You can either watch the following video, which shows you how to measure the dimension, or you can read Damon Rinard's original instructions further below.
The following text has been copied from spocalc's website and slightly adapted.

There are five hub dimensions: dL, dR, S, WL, WR

d, flange diameter is measured between centers of opposite holes in the hub flange. It is usually between 38 and 67 millimeters. Note that it is NOT the outside diameter of the hub's flange. Left and right flange diameters are often, but not always, the same.

S, spoke hole diameter, is the through diameter of any spoke hole. It is usually 2.6 mm.

W, width from center to flange may differ between left and right sides of the hub. In this illustration, WL and WR (in Edd they are called centre to left and centre to right) are the dimensions you enter into the fields for the left and right sides of the hub, respectively. You can use a hub listed in Edd's database, or measure your own hub by following these steps:

  1. Measure OLD (Over Locknut Distance).
  2. Measure Dimension A.
  3. Measure Dimension B.
  4. WL = (OLD/2) - A.
  5. WR = (OLD/2) - B.

Not a lot of precision is needed in the width dimensions. A few millimetres error in width will only lead to a fraction of a millimetre error in spoke length.

I usually measure A and B dimensions by holding the hub lock nut against a flat surface (like the edge of my work bench), then measuring from there back to the hub flange with a ruler or caliper. Note that you must hold the lock nut (not the axle end) against the edge.

Of course, I use two hands for better accuracy. In this photo one hand is working the camera!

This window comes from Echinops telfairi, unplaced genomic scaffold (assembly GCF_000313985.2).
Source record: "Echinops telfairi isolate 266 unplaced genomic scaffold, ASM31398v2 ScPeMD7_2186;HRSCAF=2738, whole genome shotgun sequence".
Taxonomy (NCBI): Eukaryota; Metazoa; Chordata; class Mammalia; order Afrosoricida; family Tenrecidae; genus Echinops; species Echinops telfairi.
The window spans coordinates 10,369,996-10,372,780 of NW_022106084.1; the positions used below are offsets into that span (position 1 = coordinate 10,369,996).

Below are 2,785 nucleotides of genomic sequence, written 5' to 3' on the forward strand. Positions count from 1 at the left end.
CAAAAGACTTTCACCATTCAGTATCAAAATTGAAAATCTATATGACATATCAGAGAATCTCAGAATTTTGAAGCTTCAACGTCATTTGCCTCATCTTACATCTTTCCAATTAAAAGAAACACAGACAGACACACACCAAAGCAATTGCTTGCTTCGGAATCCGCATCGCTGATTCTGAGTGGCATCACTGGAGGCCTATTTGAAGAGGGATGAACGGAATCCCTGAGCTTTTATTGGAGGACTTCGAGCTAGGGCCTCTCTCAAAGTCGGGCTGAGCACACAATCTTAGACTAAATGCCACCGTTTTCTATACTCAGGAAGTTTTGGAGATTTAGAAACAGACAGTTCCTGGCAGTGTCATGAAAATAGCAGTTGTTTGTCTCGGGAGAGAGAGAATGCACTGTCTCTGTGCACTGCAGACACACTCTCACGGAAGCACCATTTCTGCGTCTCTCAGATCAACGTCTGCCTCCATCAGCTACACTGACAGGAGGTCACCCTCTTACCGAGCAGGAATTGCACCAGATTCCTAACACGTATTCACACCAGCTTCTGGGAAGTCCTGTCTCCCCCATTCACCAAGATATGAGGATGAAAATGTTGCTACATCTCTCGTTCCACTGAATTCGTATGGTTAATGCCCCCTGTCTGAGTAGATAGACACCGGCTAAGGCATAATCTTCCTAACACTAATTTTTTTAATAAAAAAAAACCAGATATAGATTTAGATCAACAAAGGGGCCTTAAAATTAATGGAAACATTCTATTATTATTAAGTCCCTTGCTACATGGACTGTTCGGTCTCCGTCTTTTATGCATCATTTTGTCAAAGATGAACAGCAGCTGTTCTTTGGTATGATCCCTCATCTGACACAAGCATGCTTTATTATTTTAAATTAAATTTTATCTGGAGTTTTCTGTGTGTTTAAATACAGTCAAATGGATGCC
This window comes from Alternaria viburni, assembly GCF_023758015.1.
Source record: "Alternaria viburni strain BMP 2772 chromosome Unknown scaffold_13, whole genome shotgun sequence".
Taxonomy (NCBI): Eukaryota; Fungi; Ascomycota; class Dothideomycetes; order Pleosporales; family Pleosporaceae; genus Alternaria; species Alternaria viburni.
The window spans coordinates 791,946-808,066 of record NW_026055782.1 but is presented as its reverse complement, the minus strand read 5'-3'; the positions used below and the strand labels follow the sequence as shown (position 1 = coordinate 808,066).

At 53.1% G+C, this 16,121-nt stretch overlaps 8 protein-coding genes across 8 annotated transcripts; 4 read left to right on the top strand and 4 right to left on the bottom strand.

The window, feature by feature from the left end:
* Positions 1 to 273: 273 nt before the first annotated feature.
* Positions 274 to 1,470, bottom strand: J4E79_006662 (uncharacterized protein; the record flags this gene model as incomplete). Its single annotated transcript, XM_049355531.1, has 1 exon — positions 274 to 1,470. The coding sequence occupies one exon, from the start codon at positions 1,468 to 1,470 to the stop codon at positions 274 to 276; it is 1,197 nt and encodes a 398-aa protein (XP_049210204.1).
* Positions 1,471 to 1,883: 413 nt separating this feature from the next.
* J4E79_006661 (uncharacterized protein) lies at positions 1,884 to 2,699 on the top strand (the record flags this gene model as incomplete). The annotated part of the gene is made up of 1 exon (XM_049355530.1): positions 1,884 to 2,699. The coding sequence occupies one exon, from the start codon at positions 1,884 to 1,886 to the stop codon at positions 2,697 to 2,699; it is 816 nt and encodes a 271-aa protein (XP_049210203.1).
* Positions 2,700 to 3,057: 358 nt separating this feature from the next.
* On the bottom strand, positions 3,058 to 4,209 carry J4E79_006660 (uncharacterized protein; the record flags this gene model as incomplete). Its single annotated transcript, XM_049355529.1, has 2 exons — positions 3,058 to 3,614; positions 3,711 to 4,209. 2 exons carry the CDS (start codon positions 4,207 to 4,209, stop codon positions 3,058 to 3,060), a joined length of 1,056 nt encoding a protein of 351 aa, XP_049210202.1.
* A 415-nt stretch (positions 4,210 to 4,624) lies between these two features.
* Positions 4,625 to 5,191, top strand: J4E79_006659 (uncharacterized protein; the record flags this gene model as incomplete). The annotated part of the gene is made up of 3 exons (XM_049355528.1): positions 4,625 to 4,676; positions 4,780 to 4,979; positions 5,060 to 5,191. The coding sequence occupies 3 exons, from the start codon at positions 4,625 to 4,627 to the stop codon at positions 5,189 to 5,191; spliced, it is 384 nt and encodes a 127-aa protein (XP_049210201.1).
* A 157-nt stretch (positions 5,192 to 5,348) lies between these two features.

There is one rim dimension: ERD

Effective Rim Diameter (ERD) is the diameter on which you want the ends of the spokes to lie. Most people prefer it near the end of the spoke nipple. If you want to measure your own rim (recommended, just to be sure), then follow these instructions:

  1. Insert two old spokes into holes exactly opposite each other on the rim. Count holes to be sure.
  2. Screw some nipples onto the spokes.
  3. Pull them tight and measure dimension A in the figure (the diameter to the edge of the nipples, where the spokes disappears into them). Do this at several spots around the rim and average the measurements.
  4. Measure the length of a nipple (dimension B in the figure) and add it twice (once for each nipple).
The result is Effective Rim Diameter (ERD). Thus, D = A + 2B.

Effective Rim Diameter (ERD) is the dimension you type into the form field for ERD. Of all the dimensions you actually might measure, ERD is the most critical dimension affecting spoke length, so it makes sense to measure it a few times at different places around the rim. Always count to make sure you use spoke holes that are actually opposite each other!

Asymmetric rims (rims with an offset spoke bed [OSB])

Off Center or Asymmetric rims require a slight adjustment for spoke lengths. I don't know enough about Excel to make Spocalc smart enough to compensate for rim offset, but I have two work-arounds: the easy way and the exact way.

The Easy Way: Calculate spoke length as if the rim were symmetrical. Then add 1mm to the right side and subtract 1mm from the left side on rear wheels, or add 1mm to the disc side and subtract 1mm from the non-disc side of front wheels.

The Exact Way: The idea is to adjust the hub widths to mimic the rim offset. (The change in spoke length is the same whether the rim moves relative to the hub, or the hub moves relative to the rim.) To do this, just change the left and right flange offsets by the rim offset. Here's how to do it step by step: After entering your hub data into Edd's manual hub entry form ("Enter your own measurements"),

Calculate your rim's spoke hole lateral offset
The result is the rim's spoke hole lateral offset (or just rim offset), i.e. the amount by which the rim reduces your wheel's dish. It is usually a couple of millimeters. Thus, rim offset = (W/2) - L.
Adjust the centre-to-flange hub dimensions:

Click Calculate to trigger a new calculation.

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